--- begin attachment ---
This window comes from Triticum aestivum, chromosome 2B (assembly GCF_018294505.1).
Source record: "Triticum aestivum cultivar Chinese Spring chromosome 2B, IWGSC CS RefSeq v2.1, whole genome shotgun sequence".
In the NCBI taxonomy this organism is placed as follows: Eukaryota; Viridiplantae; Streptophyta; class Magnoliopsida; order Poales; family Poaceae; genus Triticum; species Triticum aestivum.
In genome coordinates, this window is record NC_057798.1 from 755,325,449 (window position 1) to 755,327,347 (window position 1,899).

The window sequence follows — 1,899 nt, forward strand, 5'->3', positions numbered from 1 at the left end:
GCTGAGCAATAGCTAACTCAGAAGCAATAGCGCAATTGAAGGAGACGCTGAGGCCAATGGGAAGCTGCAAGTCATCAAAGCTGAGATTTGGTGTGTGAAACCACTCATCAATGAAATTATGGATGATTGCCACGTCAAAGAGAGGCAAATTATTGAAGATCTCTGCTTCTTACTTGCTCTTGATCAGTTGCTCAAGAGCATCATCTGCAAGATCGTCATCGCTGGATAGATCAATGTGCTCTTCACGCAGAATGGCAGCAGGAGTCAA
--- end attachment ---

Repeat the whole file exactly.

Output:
This window comes from Triticum aestivum, chromosome 2B (assembly GCF_018294505.1).
Source record: "Triticum aestivum cultivar Chinese Spring chromosome 2B, IWGSC CS RefSeq v2.1, whole genome shotgun sequence".
In the NCBI taxonomy this organism is placed as follows: Eukaryota; Viridiplantae; Streptophyta; class Magnoliopsida; order Poales; family Poaceae; genus Triticum; species Triticum aestivum.
In genome coordinates, this window is record NC_057798.1 from 755,325,449 (window position 1) to 755,327,347 (window position 1,899).

The window sequence follows — 1,899 nt, forward strand, 5'->3', positions numbered from 1 at the left end:
GCTGAGCAATAGCTAACTCAGAAGCAATAGCGCAATTGAAGGAGACGCTGAGGCCAATGGGAAGCTGCAAGTCATCAAAGCTGAGATTTGGTGTGTGAAACCACTCATCAATGAAATTATGGATGATTGCCACGTCAAAGAGAGGCAAATTATTGAAGATCTCTGCTTCTTACTTGCTCTTGATCAGTTGCTCAAGAGCATCATCTGCAAGATCGTCATCGCTGGATAGATCAATGTGCTCTTCACGCAGAATGGCAGCAGGAGTCAA